So many people seem to exist under the preconception that the world owes them something. The "What can you do for me?" mentality has, for whatever reason, seeped throughout our culture: Too many people don't what to be responsible for what they do. They don't want to be accountable for what they do. They don't want to work, or take the difficult path to anything, if they can avoid it.
Or, as in the case of our $139 in Debt couple, they make poor choices in life — repeatedly make poor choices — and then when the walls start crumbling, they look to the courts to bail them out.
Then, in wonderful and stark contrast, you have someone like this:
I took a moment to watch Kyle's segment of 20/20 last night, and I cannot tell you how much admiration I have for that young man. He's obviously very intelligent, carries himself with amazing maturity, and is very well-spoken. This guy will go on to accomplish tremendous things. He will, and already has, overcome obstacles that I cannot even imagine.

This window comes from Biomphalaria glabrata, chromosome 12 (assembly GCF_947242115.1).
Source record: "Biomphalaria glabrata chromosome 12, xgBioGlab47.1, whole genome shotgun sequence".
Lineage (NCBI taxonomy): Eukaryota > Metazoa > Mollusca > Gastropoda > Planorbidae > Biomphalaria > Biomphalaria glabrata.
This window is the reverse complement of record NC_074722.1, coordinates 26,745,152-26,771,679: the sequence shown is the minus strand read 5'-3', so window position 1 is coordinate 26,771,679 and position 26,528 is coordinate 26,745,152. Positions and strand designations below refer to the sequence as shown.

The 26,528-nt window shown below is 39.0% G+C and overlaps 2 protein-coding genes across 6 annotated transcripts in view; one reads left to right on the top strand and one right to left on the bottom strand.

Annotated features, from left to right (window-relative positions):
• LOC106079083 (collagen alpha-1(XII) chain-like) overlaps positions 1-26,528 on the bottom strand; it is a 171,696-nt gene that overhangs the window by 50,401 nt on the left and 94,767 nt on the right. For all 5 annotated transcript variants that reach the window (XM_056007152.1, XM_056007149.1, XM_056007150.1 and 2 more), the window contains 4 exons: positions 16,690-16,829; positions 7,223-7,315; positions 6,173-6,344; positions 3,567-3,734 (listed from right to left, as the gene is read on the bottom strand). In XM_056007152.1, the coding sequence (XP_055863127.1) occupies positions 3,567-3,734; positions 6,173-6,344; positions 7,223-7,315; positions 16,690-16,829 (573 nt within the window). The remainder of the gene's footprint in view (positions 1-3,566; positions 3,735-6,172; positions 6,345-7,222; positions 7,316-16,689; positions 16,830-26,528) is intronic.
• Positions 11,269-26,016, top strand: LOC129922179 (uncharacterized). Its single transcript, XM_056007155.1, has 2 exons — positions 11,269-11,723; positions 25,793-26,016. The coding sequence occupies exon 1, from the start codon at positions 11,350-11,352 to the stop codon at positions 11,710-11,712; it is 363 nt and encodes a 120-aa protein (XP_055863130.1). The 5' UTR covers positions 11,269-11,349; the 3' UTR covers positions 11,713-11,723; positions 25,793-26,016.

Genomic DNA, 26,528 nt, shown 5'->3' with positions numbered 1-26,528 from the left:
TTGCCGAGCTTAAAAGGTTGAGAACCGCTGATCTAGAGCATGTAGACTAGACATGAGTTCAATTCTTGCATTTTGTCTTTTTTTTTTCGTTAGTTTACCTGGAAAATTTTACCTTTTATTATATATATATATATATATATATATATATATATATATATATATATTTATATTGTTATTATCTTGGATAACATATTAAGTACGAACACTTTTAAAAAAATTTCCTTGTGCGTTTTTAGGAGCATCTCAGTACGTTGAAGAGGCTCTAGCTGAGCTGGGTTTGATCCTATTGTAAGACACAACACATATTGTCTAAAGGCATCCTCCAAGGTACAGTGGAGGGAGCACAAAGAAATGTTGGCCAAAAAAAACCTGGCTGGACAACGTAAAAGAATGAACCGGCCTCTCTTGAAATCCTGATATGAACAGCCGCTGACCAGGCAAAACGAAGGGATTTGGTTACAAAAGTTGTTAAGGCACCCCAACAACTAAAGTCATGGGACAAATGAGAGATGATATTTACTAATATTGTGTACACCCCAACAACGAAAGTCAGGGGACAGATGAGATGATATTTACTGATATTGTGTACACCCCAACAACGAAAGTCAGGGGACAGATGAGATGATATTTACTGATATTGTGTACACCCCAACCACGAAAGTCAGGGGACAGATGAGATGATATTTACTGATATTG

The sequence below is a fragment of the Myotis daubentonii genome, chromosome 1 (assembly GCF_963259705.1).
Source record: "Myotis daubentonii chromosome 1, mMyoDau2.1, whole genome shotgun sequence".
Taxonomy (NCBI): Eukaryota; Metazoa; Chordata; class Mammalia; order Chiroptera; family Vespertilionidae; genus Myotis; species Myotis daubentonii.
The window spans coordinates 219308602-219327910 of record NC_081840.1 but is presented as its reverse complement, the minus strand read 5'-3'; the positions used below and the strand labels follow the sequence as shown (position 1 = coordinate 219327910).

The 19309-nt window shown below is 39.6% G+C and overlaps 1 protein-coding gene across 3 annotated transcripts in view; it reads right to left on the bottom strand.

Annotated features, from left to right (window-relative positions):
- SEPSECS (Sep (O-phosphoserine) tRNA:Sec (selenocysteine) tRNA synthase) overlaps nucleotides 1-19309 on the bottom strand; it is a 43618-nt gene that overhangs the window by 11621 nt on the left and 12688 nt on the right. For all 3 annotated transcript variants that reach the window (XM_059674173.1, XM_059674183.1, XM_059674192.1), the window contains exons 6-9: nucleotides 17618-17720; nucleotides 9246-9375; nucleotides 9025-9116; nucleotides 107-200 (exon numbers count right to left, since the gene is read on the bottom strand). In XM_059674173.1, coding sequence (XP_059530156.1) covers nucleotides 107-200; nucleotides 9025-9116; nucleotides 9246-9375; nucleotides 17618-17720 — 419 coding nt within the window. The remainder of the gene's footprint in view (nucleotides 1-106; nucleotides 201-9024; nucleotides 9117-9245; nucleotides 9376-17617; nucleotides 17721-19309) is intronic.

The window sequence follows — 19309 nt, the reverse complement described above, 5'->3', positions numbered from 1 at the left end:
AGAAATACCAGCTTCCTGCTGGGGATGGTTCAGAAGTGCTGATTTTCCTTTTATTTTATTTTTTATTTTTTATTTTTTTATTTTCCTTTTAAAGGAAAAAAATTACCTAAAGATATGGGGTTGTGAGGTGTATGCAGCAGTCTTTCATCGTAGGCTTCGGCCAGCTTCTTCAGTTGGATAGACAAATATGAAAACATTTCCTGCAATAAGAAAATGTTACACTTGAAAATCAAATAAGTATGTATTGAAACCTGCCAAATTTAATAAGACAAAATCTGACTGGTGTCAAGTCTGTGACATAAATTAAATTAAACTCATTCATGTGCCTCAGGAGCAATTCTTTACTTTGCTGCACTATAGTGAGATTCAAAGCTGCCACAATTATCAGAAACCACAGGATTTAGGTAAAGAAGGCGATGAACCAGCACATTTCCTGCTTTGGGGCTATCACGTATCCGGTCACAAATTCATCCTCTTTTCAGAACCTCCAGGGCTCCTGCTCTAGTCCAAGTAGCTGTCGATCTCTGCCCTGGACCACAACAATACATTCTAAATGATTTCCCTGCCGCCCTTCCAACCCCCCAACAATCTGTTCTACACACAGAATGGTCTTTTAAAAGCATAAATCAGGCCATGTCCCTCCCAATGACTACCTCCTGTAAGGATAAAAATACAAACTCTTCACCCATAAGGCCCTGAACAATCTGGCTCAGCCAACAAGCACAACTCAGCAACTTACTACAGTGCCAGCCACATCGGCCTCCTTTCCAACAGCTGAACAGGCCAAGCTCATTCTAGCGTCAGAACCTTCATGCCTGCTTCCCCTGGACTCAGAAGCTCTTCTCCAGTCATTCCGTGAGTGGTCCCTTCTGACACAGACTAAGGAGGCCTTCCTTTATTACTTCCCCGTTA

And all the while, entirely too many of the rest of us will sit around and bemoan our circumstances in life. We'll shake our heads at all the "bad breaks" we've gotten. We'll wonder why things have to be so tough, why the world hasn't yet laid out the red carpet for us. Or even an Astroturf doormat.
I want to be clear about this: I'm not writing this as a blanket condemnation. (Although, given the attitudes of some of the people I've come into contact with at work lately, perhaps I should!) It's just that I was moved by Kyle's story last night. It prompted me to give serious consideration to what I've really accomplished thus far in my life. What have I asked of myself? What have I asked of others?
Sometimes it's good to take a moment and take stock of what you have ... what you've truly earned ... and what you can offer to the rest of the world.